Sam Lambert, CEO of PlanetScale and previously VP of Engineering at GitHub, joins us to talk about building high-performance teams. We chatted about leading with influence, advocating for your team, creating delightful hiring experiences, knowing when to fire people and how to keep your software engineers close to your end-users to build great products.

One of the biggest takeaways from this episode is that you have to start with yourself if you want to build a high-performance team. So if you're looking for pointers on how to be a better leader for your team and for your company, this episode is for you!

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Here are a few of our favorite moments from the conversation

I think what's interesting about the episode we're recording today is that we started from "what do high-performance teams look like?" And very quickly ended up on, "if you want to build a high-performance team, organization, culture, you need to start with yourself." And for every single one of us that looks different.

One thing I saw at Facebook that really I loved was that on your way in, - and I went in as a director and I went through their director interview processes, - they test really heavily that you can lead with influence and speaking. Leading with influence is something they talk about a lot in the interview processes because it means that you can go in and you can work with people, help find problems, and help them see their own problems, without having to play power games or without politics. To be influential, you need to be competent, you need to know what you're talking about, you need to be good-natured and have good intentions.

If you want to know who is a leader inside your organization, look for this: imagine you've got a ball sitting on a table and it's about to fall off. Two types of people. One person is going to catch that ball, stop it from hitting the floor, and then ask around "who's ball is this?" Another person is going to let the ball drop, hit the ground, and then they'll say, "yeah, I saw it falling, but I wasn't sure who was it was." You want the person who's going to catch the ball first and then figure out whose it was after.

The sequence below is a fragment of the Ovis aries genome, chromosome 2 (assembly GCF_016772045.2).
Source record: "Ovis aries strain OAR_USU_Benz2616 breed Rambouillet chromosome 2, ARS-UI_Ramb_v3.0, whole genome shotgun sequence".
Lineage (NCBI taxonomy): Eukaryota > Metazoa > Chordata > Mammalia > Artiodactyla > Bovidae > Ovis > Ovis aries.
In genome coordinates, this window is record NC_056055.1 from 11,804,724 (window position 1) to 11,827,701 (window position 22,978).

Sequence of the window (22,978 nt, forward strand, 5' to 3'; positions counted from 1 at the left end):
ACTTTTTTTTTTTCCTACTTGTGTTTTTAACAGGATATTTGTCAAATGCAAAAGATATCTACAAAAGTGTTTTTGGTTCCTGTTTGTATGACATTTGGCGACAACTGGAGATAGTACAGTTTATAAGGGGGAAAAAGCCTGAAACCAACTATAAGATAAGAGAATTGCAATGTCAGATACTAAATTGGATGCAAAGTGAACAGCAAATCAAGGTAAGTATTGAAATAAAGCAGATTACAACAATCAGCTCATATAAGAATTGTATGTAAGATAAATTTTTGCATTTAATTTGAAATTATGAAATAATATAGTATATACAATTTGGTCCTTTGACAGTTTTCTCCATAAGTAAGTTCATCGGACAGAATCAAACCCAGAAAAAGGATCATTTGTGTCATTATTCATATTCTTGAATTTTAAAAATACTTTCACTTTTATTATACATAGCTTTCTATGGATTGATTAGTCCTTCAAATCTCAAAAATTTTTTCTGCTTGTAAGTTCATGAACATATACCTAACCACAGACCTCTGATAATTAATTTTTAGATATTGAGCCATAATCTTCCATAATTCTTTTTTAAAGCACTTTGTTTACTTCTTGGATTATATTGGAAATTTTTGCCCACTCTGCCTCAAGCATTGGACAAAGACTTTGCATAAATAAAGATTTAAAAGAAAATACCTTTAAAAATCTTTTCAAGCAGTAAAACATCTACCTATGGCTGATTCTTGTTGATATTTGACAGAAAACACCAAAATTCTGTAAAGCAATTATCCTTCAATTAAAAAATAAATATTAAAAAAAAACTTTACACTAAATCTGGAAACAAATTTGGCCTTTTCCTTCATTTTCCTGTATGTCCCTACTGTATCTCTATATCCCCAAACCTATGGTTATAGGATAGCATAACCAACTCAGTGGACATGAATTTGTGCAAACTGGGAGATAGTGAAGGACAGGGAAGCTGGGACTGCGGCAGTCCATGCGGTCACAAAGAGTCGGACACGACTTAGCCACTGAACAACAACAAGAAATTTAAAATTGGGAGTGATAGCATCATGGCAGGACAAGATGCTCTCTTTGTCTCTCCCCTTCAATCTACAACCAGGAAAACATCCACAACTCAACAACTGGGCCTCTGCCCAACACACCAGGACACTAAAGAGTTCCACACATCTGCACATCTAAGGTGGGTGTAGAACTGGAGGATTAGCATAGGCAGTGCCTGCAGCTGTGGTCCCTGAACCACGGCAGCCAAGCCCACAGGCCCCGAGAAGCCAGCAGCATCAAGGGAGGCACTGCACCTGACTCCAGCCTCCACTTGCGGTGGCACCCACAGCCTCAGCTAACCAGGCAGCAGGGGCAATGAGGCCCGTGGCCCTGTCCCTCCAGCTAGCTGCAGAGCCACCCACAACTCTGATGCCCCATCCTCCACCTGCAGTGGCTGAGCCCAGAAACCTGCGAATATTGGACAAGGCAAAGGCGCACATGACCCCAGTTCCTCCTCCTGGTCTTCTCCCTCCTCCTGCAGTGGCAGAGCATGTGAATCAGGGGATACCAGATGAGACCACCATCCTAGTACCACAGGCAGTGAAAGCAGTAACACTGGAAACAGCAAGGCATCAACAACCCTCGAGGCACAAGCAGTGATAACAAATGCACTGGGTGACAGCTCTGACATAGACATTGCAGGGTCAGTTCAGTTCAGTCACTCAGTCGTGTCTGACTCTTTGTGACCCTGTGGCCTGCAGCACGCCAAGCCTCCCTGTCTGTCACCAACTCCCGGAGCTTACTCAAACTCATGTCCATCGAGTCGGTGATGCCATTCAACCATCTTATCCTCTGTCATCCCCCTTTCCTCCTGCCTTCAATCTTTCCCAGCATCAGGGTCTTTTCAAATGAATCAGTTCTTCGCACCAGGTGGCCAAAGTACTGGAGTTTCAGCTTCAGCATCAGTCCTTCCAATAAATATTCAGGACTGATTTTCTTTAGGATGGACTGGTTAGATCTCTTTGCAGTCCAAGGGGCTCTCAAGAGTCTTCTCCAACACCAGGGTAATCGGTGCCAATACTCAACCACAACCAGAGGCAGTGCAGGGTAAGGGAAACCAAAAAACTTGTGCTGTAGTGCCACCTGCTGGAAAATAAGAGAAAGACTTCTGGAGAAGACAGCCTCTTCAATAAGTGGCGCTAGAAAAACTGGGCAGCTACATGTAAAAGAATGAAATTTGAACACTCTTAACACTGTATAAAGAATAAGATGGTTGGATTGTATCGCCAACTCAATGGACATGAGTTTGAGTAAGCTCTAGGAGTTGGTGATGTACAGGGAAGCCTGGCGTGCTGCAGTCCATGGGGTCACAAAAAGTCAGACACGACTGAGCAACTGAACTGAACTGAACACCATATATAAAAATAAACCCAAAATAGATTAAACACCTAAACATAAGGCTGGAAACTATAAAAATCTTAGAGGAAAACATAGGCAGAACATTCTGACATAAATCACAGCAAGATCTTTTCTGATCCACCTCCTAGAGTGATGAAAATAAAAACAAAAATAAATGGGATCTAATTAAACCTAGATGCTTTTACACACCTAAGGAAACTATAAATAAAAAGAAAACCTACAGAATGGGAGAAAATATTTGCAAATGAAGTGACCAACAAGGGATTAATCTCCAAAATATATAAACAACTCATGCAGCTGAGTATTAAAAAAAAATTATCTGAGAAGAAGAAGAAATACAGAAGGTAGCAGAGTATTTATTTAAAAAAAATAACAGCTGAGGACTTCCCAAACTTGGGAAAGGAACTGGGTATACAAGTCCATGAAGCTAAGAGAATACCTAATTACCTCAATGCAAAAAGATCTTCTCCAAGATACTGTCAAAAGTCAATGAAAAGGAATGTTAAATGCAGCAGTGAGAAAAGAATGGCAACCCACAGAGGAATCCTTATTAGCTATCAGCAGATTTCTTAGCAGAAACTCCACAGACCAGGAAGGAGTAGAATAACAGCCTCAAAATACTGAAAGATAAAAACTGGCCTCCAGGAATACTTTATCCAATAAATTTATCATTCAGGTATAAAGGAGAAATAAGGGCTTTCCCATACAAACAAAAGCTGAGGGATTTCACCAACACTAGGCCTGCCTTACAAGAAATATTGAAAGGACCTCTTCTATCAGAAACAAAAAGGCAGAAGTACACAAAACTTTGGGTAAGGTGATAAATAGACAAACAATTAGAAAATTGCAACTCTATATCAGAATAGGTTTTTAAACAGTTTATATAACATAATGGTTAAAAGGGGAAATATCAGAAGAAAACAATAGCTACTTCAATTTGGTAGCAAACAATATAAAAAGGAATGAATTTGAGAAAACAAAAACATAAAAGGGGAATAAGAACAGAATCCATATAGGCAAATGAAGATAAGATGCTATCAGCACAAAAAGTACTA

You know, great people, people that you want to work with, you have to assume you work for them as much as they work for you. They can go anywhere they like. They can just migrate to other companies or other teams by the nature of them being fantastic. They have a ton of optionality. So you have to wake up every morning and think, how can I do better for these people? Are they being paid? Are they getting opportunities that they want? Are they feeling empowered?

One of the hardest things in the industry is finding real true, positive examples at the top or leadership positions of people who have been able to do these things because they themselves don't embody those actual traits. I can go on for days about this because everyone's read to all the same books, but not many people can live what it actually means to be a leader of an organization. Most people know. It's easy to know. It's not easy to be.

People are terrible at advocating for themselves when it comes to their own packages and what they offer. So my goal, when I put a comp package in front of someone, is that it exceeds everything they would expect and it delights them. And I believe every moment of the hiring process should be delightful. They have to have the mission, they need to know they're waking up every morning with purpose, but when it's all said and done, it should be a very financially significant decision for the person coming to the company